Indications to Maintain Bonds in a Portfolio

People are afraid of bonds and rising interest rates, never mind that the types of bonds in a portfolio can be adjusted to accommodate almost any sort of interest rate environment.  But in investing, it’s not the snake you see that bites you but the one you don’t see.  The two articles below indicate more potential signs that the time to buy bonds is near if not now, or at least suggest one should not abandon the role of bonds in a portfolio.

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Bond Mutual Funds Headed for Record Withdrawals This Year

http://www.bloomberg.com/news/2013-12-11/bond-funds-had-70-7-billion-in-withdrawals-this-year-trimtabs.html

Excerpt:

Investors have removed $70.7 billion so far this year from bond funds, TrimTabs Investment Research said today in an e-mailed statement. Unless the trend reverses, the redemptions would surpass a record $62.5 billion that investors removed from bond mutual funds in 1994, according to TrimTabs.

Note the comparison to 1994, which proved to be an excellent time to BUY bonds since everyone was scared about rising interest rates.  Recall that the Fed was raising the Fed Funds Rates that year in response to an improving economy following the recession of 1990-91.  FWIW, the Barclay’s U.S. Aggregate Bond Index returned 11.43% in the year following its trough on May 9, 1994 according to data from Morningstar.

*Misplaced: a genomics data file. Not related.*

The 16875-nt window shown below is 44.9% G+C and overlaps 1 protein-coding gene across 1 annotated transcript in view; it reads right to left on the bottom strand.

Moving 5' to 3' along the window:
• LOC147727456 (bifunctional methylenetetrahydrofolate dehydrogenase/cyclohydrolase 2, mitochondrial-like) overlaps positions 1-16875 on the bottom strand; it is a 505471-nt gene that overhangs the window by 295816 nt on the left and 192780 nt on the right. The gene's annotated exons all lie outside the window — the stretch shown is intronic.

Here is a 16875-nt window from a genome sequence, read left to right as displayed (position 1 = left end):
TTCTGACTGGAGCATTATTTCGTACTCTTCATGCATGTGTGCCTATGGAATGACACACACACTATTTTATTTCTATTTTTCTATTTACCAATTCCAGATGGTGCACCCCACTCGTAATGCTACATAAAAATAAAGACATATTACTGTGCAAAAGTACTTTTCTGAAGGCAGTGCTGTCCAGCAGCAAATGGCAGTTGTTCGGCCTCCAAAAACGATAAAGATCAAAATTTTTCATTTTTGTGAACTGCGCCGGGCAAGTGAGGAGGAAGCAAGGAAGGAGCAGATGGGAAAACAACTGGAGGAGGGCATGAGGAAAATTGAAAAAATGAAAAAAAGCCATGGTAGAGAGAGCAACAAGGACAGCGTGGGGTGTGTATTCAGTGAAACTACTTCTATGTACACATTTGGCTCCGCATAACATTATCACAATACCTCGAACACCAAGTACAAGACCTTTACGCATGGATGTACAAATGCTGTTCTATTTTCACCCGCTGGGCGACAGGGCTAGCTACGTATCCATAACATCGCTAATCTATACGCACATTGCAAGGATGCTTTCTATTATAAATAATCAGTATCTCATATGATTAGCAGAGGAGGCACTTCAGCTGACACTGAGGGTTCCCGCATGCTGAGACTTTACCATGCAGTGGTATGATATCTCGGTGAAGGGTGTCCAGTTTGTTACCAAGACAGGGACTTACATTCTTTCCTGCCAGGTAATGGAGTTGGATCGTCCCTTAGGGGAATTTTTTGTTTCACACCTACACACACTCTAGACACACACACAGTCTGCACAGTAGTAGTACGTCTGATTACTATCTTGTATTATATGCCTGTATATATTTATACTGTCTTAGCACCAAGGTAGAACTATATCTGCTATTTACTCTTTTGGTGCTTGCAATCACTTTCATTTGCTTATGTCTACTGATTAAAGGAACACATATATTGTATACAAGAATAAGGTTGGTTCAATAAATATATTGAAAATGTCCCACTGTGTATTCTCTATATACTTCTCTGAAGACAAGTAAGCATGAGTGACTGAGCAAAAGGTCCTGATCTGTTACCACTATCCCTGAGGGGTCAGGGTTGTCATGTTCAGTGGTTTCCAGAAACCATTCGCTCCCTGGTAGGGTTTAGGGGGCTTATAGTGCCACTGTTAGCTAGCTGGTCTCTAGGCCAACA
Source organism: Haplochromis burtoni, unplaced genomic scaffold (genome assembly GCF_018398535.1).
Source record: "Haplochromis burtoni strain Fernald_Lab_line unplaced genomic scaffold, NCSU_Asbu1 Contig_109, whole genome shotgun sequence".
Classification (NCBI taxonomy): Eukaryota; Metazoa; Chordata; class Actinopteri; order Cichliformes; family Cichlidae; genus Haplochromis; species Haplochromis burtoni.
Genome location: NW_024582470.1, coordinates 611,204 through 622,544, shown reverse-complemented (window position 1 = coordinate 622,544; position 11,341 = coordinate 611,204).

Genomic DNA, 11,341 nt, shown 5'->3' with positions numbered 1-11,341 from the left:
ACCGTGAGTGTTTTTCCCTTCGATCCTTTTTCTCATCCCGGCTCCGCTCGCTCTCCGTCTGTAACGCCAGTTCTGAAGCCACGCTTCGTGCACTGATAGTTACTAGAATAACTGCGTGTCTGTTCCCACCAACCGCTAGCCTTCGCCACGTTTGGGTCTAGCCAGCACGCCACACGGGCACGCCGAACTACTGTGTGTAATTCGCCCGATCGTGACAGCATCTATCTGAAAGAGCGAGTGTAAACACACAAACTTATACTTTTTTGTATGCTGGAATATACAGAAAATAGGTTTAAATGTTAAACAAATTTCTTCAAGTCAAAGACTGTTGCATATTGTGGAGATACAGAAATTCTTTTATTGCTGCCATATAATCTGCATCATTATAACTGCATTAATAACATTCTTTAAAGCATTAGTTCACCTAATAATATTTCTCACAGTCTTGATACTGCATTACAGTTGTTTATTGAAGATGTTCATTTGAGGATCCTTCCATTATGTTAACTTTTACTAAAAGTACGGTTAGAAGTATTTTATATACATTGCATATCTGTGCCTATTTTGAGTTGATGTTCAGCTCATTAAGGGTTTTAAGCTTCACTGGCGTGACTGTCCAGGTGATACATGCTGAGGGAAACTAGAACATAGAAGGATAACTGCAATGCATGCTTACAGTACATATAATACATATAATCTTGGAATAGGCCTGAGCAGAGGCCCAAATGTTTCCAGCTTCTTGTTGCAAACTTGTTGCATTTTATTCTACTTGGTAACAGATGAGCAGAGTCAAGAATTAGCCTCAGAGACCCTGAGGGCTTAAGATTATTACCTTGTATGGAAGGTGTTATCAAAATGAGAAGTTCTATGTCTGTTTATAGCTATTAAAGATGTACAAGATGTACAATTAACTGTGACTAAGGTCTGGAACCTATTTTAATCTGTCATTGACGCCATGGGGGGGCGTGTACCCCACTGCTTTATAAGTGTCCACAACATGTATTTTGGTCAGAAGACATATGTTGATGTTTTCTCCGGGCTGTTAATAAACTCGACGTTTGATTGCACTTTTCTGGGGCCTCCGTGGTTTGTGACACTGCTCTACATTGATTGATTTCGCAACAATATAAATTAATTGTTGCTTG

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Performance of Stocks vs Bonds

http://www.bespokeinvest.com/thinkbig/2013/12/9/performance-of-stocks-vs-bonds.html

Excerpts:

With the S&P 500 up 23.4% and long-term US Treasuries down 10.2% over the last 200-trading days, the current performance spread between the two asset classes is above 30 percentage points.  In what has become a comparison that is increasingly looking as lopsided as matches between the Harlem Globetrotters and the Washington Generals, when people compare the two asset classes, there are very few who would pick Treasuries to win.

… While it is common for equities to outperform treasuries, the current level of outperformance is relatively uncommon. … At some point you would expect the two to revert back to their long-term historical average.

The timing of when mean reversion occurs is difficult at best.  But there is a saying for those who are not prepared for its eventuality:  “Mean reversion is a bitch!”

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